Better   buffers are needed on ephemeral draws and intermittent streams. SLS has   recently updated its harvest policies related to ephemeral draw and wetland   buffers. SLS will be discussing possible ground rule updates with the   government. In reference to other forest management practices (including in   BC), SLS has some of the largest stream buffer requirements in North America.
Does SLS   review water management plans prepared for watershed protection? Although   there are no completed water management plans, SLS has historically worked   with the Bow River Basin Council and other water quality groups concerning   watershed management issues. SLS has recently volunteered to participate on   the Bow River Basin Council Board and is very concerned with watershed   management.
Should there   be a process in place to consider the recommendations of these plans in the Operating   Ground Rules (OGR’s)? How do we improve ground rules? Is there a process to   review these rules with the provincial government? There is a   process for OGR updates and SLS is actively working with the government to   keep OGR’S effective and up to date. When compared to other industries including   municipal development, SLS has the highest stream protection regulations in   the watershed. SLS is looking to continually improve its practices and individuals   or organizations concerned with ground rule effectiveness may contact SLS   anytime to share their specific concerns.
What about   water quality monitoring?

What about   cumulative effects? A cumulative impact assessment approach is needed to   consider past logging activities and other land uses.

 

In 2006, SLS   organized a cumulative effects group to discuss options for developing a   collaborative water quality monitoring program. The group included ENGO’s,   oil and gas, and government interests. Unfortunately, an agreement was not   reached on how to proceed with a joint program. SLS continues to be   interested in a joint, cumulative impact water quality monitoring program. SLS   has completed extensive water quality monitoring and watershed analysis (6   streams measured for 9 years).  The sub   watersheds studied had varying levels of use, ranging from virtually no   activity (the control) to high use, including forestry, riparian grazing and heavy   ATV, recreational use. This information is being summarized and will be   incorporated into the second version of the stewardship report to be posted   on our company website in August 2013.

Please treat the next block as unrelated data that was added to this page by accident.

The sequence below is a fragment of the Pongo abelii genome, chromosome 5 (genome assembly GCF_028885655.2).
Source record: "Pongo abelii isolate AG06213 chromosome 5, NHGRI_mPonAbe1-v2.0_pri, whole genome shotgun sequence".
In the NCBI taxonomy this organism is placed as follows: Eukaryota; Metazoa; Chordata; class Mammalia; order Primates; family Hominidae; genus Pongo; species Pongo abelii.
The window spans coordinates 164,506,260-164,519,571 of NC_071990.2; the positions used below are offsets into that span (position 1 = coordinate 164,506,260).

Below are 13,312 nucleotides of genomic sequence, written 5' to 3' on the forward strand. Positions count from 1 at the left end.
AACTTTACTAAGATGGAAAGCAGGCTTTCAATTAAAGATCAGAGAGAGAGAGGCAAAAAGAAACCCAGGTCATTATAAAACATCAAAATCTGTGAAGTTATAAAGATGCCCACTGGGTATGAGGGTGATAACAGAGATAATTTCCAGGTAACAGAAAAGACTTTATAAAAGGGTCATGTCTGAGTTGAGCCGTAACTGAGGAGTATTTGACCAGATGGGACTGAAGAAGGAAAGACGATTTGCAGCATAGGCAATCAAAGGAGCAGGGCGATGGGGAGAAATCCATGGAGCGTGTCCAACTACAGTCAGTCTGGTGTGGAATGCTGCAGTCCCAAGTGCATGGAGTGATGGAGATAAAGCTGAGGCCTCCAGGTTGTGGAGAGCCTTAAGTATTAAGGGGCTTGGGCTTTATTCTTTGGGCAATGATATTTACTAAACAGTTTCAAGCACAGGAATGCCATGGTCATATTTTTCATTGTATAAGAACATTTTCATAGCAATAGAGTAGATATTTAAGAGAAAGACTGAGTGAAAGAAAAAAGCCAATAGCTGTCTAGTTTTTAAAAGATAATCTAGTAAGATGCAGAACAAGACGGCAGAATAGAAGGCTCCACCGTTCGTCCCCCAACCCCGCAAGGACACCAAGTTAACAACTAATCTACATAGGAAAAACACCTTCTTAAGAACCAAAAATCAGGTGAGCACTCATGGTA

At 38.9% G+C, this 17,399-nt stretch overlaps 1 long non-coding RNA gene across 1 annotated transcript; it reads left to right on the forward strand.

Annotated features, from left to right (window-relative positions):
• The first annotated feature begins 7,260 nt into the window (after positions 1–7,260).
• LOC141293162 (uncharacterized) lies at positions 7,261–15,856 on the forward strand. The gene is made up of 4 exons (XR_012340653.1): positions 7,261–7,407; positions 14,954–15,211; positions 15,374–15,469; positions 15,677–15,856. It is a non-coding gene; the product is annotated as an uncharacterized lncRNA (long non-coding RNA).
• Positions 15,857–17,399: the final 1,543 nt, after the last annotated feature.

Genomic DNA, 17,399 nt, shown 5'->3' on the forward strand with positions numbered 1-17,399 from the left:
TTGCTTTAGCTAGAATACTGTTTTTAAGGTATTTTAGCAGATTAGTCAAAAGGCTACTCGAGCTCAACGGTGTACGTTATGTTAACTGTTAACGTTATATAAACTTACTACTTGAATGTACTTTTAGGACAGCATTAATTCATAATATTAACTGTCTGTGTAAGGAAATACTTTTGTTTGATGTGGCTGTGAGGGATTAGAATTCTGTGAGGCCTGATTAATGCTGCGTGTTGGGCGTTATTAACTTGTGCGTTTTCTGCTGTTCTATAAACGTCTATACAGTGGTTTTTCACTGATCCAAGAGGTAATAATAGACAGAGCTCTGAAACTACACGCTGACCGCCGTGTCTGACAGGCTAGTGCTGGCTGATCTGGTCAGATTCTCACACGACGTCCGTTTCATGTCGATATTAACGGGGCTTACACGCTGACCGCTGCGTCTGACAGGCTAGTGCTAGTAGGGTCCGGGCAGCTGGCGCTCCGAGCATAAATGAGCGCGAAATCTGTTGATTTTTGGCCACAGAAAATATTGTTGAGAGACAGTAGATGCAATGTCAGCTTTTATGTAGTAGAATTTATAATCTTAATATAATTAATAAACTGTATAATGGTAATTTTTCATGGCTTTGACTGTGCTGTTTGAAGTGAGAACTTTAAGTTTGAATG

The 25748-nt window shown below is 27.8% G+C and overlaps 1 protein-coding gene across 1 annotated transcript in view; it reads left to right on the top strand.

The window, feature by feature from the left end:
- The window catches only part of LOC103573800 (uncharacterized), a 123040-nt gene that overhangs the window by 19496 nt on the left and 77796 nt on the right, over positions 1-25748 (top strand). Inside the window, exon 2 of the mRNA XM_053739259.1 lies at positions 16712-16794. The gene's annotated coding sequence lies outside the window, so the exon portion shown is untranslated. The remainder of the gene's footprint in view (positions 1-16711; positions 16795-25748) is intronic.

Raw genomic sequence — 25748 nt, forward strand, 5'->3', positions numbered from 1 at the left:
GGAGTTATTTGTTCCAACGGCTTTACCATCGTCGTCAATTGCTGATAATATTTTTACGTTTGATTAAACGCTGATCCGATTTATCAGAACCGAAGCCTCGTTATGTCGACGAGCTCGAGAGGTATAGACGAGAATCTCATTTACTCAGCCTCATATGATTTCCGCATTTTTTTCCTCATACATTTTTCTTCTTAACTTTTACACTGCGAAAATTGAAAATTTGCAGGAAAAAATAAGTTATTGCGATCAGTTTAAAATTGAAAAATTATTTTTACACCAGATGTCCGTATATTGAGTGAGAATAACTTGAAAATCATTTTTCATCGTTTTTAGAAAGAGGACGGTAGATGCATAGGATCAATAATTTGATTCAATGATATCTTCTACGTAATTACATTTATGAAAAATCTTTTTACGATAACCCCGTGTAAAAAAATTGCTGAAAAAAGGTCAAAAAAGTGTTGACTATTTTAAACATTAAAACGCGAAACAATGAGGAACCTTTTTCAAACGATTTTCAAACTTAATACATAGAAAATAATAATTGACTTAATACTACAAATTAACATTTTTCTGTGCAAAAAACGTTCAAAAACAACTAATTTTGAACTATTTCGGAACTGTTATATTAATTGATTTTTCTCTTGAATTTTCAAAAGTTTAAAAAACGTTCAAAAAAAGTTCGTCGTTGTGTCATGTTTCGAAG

Would like to   see historic blocks on maps.

 

SLS is   currently creating a new map template to improve communicating the locations   of our activities to stakeholders. This map will be posted on the SLS website   soon.
Grazing was   not mentioned at all during the presentation. Forestry takes away grass.

Fences need   to be built and we have to build them. If forestry is done they should burn   all the debris, clean everything up and don’t leave a mess. Grass seed all   the roads.